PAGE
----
The Book Thief

From Wikipedia, the free encyclopedia
Jump to: navigation, search
This article is about the novel. For the film adaptation, see The Book Thief (film).
The Book Thief
The Book Thief by Markus Zusak book cover.jpg
1st Edition front cover
Illustrator Trudy White
Cover artist Colin Anderson/Brand X Pictures/Getty Images
Country Germany
Language English, German
Genre Novel-Historical Fiction
Publisher Picador, Australia; Knopf, US
Publication date
2005(Australia); 14 March 2006 (worldwide)
Media type Print (Hardback & Paperback)
Pages 550
ISBN 978-0-375-84220-7
OCLC 183612599
LC Class PZ7.Z837 Boo 2007

The Book Thief is a novel by Australian author Markus Zusak.[1] Narrated by Death, the book is set in Nazi Germany, a place and time when the narrator notes he was extremely busy. It describes a young girl's relationship with her foster parents, the other residents of their neighborhood, and a young Jewish man who hides in her home during the escalation of World War II. First published in 2005, the book has won numerous awards and was listed on The New York Times Best Seller list for over 230 weeks.[2]

Book summary[edit]

Liesel Meminger is a nine-year-old girl living in Nazi Germany in 1939. Her mother, who is a Communist, is taken away and forced to give up her two children, Liesel and her brother, Werner Meminger, for adoption. As they are on the train to Molching, Liesel's brother dies, and the narrator, Death, sees her for the first time. They dig Werner's grave by the train track. At Werner's funeral, Liesel picks up a book called The Grave Digger's Handbook accidentally dropped by the funeral director. Liesel is fascinated by the book, despite not being able to read nor write. She brings it with her to her new home.

Liesel arrives at her foster house in a distraught state. She forms a tight bond with her new foster parents, Hans Hubermann, and Rosa. Hans is a painter and accordion player, and Rosa does washing for a few local customers. Hans slowly teaches Liesel to read and write. Liesel makes friends with many people, including a boy named Rudy Steiner. Rudy and Liesel have many adventures together, most of which involve theft. Rudy keeps asking Liesel for a kiss, but she keeps refusing.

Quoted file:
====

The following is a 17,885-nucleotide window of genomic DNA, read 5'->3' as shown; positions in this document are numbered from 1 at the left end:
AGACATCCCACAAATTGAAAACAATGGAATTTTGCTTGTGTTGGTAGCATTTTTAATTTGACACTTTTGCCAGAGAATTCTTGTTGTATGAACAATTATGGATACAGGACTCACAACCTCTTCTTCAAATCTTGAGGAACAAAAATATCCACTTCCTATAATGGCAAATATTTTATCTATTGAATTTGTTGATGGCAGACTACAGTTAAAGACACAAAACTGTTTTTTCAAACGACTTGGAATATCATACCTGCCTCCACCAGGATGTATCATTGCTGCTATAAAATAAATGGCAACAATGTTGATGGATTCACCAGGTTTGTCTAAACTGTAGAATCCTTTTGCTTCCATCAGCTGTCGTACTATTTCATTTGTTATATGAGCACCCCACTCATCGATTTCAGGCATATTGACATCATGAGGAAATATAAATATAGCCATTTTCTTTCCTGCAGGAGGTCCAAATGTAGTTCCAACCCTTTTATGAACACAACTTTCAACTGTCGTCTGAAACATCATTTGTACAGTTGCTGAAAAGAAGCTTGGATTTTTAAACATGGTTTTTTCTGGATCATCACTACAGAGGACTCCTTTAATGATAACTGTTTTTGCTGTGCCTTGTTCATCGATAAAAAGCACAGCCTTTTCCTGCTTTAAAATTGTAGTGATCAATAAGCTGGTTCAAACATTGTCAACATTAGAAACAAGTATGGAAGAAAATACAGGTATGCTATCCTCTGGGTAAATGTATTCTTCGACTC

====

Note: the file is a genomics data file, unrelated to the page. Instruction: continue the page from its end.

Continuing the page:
As the book continues, we meet Max Vandenburg, a Jew who is being hidden by a friend. Max has been given Hans’s copy of Mein Kampf with a key hidden inside it. Max then travels successfully to Molching. Using the key, he opens the door to Liesel’s house on Himmel Street and meets Hans in the kitchen. He passes out right on their doorstep. Hans takes Max in, because during World War I, Max's father, Erik, saved Hans's life. For months, then years, Mama, Papa, and Liesel hide Max in their basement. Slowly, they become friends. When Max became more ill, Liesel read to him, and talked to him to help him get well. Max also writes a poignant story for Liesel in a homemade book named The Standover Man.

One by one, Rosa’s washing customers have fired her. When the last one, the mayor and his wife Ilsa, fires Rosa as well, Liesel is angry. In retaliation, Liesel and Rudy decide to steal books from the mayor’s house. The mayor and his wife have a large library and, in the past, Ilsa has allowed Liesel to read books in the library during her visits to the house. She stopped in fear the Nazis would catch her with many forbidden books.

Early in 1942, Max becomes ill and collapses. Death comes for him but is rebuffed. Liesel begins to read to Max, and he finally recovers.

The Nazis come to Molching to inspect the houses to see if any could be used as air-raid shelters. Liesel creates a diversion in the form of a football injury to warn Mama and Papa that the Nazis are coming. The family has only a moment to tell Max to hide. He is not found, and their basement is judged to be too shallow for a shelter.

Liesel helps her Papa paint when the order comes to blacken windows for the nighttime air raids. Together they mix black paint, and paint people's window blinds to keep out the light. When they take a break for lunch, Hans plays his accordion. During this time, Rudy has become a good athlete. At a Hitler Youth sporting event, he wins three gold medals.